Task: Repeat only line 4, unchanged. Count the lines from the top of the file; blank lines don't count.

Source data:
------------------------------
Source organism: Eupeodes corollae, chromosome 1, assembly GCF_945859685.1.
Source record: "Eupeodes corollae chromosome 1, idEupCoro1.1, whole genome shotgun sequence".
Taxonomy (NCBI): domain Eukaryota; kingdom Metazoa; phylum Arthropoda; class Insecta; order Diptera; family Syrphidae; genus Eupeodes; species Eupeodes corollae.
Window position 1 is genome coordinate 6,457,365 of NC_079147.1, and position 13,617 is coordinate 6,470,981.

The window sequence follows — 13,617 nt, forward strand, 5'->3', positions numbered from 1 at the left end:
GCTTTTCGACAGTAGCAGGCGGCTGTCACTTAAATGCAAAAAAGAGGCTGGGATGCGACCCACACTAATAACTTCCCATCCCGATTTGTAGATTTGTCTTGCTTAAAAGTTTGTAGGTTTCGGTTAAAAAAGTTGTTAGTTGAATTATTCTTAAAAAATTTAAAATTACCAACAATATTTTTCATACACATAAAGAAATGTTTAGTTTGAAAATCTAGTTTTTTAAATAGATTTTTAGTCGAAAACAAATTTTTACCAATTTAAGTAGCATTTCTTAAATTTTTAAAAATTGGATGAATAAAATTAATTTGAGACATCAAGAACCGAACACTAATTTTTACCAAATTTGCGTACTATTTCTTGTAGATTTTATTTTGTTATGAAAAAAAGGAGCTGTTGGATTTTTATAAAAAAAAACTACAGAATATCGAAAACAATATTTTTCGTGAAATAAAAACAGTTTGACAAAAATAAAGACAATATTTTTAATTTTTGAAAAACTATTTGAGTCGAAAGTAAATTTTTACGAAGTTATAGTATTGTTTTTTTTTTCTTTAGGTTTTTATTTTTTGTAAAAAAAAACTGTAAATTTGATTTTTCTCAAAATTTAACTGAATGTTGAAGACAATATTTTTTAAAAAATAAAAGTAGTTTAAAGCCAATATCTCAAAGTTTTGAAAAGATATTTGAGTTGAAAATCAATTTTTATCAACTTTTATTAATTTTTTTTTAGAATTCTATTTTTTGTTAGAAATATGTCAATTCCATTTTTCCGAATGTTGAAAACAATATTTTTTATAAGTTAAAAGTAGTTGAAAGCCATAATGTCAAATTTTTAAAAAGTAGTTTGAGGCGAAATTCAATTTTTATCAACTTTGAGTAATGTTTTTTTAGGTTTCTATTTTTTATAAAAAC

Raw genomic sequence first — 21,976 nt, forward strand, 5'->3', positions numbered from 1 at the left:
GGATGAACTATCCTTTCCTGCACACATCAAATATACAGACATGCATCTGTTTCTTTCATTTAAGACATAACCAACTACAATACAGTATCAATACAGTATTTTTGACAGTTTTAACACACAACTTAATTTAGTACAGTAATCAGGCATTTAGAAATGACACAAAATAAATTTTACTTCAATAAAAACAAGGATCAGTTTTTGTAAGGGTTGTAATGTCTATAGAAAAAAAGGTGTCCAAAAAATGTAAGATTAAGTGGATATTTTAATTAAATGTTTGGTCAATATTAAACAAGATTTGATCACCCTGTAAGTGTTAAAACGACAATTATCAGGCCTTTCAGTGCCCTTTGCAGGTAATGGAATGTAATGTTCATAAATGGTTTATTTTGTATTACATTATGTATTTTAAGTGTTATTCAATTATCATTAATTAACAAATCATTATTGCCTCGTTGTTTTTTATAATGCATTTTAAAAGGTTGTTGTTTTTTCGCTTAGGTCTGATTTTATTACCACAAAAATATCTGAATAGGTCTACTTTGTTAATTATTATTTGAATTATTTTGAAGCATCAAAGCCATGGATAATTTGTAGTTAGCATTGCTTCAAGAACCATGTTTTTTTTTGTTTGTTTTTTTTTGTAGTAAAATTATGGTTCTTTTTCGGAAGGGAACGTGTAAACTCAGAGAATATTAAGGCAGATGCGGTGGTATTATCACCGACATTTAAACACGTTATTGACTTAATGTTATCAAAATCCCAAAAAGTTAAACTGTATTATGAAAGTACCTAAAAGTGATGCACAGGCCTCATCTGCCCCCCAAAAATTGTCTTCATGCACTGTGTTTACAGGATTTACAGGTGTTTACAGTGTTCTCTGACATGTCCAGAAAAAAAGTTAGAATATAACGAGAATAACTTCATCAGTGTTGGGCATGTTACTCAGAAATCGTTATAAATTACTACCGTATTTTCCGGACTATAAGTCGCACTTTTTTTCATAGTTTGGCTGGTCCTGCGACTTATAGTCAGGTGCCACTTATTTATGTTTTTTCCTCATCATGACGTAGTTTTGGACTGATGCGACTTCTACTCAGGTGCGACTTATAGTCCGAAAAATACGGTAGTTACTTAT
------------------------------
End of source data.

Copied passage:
Window position 1 is genome coordinate 6,457,365 of NC_079147.1, and position 13,617 is coordinate 6,470,981.